In some ways, the illness that preventing me from really hustling Her First Reality, Darkness out into the world in December, relieved me of all the fears I had about people taking umbrage with what I created. The thing with disapproval though, it doesn't have a shelf life.
I came up against a different kind of prejudice and warped thinking when I did ad school in the middle of this year; ran into it face-first. When there seemed to be nothing I could do to make my ads move, I shared my over mine in the group as one of the suggestions is to consider the fit of your cover.
My cover was immediately shot down because it didn't look like any of the other covers in my genre (well no, but who else is writing birthpunk? And no, it doesn't sit nicely in science fiction, thriller or even dystopia--that was actually the point of writing it.)
When I looked at novels dealing with similar subject matter, but in different genres (Midwives, Chris Bohjalian; The Book of the Unnamed Midwife, Meg Elison) it became readily apparent that novels specifically about childbirth didn't have anything related to reproduction on the cover; both these covers are simple natural landscapes. An early cover of Ami McKay's The Birth House has a pregnant woman on the cover, but has been superseded by different covers for later editions. Even the covers of The Handmaid's Tale shies away from the pregnant form, preferring the infamous blinders instead. I could find one 1998 edition from Anchor with an ambiguously illustrated cover of a handmaid--every time I look at it I'm torn as to whether this is actually a pregnant woman though? ( I did however find some beautiful artwork from The Handmaid's Tale on this list of novels portraying childbirth which is NOT ambiguous!!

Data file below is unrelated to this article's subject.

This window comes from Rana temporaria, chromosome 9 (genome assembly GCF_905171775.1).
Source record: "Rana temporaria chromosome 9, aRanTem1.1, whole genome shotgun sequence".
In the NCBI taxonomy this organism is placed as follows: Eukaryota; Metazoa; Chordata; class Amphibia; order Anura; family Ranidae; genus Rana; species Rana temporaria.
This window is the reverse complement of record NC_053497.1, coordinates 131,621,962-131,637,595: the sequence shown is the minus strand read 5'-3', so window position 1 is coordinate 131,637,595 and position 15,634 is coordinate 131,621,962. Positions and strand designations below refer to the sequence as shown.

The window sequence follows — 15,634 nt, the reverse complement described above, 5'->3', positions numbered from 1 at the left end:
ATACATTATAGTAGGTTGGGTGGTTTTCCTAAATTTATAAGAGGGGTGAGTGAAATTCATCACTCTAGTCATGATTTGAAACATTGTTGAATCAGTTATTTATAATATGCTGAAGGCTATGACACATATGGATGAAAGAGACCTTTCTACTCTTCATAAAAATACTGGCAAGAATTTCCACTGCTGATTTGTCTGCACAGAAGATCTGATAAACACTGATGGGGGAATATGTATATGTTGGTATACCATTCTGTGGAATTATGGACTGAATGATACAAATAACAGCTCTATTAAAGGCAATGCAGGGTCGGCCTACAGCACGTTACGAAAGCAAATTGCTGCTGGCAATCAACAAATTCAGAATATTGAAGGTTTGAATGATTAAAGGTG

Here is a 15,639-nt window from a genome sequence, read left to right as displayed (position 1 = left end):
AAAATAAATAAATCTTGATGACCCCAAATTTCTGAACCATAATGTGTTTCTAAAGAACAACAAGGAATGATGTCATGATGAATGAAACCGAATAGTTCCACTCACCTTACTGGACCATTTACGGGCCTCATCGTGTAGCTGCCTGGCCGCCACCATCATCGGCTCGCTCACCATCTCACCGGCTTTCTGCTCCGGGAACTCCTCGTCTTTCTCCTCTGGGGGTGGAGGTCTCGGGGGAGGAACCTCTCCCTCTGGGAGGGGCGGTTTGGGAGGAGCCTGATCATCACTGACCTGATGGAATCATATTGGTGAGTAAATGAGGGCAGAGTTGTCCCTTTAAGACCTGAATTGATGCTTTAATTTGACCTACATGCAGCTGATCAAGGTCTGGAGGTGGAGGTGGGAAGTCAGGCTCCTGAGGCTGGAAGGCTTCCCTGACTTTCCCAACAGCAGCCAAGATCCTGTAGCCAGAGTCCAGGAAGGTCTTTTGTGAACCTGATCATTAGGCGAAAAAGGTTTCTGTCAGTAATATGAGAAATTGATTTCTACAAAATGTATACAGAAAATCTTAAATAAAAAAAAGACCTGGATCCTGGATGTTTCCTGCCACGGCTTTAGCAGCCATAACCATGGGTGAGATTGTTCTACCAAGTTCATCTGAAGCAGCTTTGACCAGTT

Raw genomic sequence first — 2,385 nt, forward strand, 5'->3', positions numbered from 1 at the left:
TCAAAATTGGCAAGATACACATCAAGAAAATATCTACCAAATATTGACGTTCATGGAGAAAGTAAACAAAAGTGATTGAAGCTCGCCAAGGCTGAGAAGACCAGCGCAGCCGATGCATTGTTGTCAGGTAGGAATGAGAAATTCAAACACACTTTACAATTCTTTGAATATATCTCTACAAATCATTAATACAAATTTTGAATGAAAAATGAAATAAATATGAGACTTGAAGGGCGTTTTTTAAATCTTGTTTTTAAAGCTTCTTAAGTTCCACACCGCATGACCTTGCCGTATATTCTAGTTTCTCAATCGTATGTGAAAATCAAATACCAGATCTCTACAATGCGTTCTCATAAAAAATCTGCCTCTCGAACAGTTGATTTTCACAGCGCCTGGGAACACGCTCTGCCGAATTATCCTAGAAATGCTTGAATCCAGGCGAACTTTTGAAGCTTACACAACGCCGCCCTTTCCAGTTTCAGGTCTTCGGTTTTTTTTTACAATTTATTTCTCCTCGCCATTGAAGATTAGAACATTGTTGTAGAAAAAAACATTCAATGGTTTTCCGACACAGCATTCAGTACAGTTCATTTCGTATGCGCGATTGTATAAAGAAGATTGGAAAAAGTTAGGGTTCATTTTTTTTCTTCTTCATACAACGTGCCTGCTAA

The pregnant form once conveyed a certain message in public spaces. It now communicates a certain message on a book cover as I discovered from the ad group. If you put a pregnant woman on the cover of a novel, you throw a spanner into the works, because the pregnant form is an eponymous archetype of self-help or non-fiction books for women who are expecting. And yes, I was actually asked by one person what my novel was about. Another said she assumed it was a pregnancy self-help book.
It turns out to be difficult to subvert or reset the mainstream mindset, even when you do concept art with the orange and black colour palette of Blade Runner. Perhaps our cultural schemas of the pregnant body position it such an intractable way, it is too much of a leap from the norm to consider a different meaning of the pregnant form on a book cover, so no one in publishing does it. Or does it briefly only to discover it is a disaster.
But if you conform then nothing changes? If publishers only ever put a pregnant form on a non-fiction book, then it remains the only place a pregnant form can go--further ostracising pregnancy and birth to fiction's margins.
I am proud of the cover of Her First Reality, Darkness's and its attempt to articulate a fictional story of a speculative nature with birth at the centre of it. It's not quite right yet (my skills are not there to merge the pregnant body with the body of The City), but it is right enough to hold its own, with just hopefully enough of that surprise, shock and instant connectivity art director George Lois spoke of. Like Moore's cover, it would be brilliant if one day Her First Reality, Darkness has its own little iconic spot in history. Even if that is just within the tracts of my own memory and the small dedicated band of readers who continue to champion it.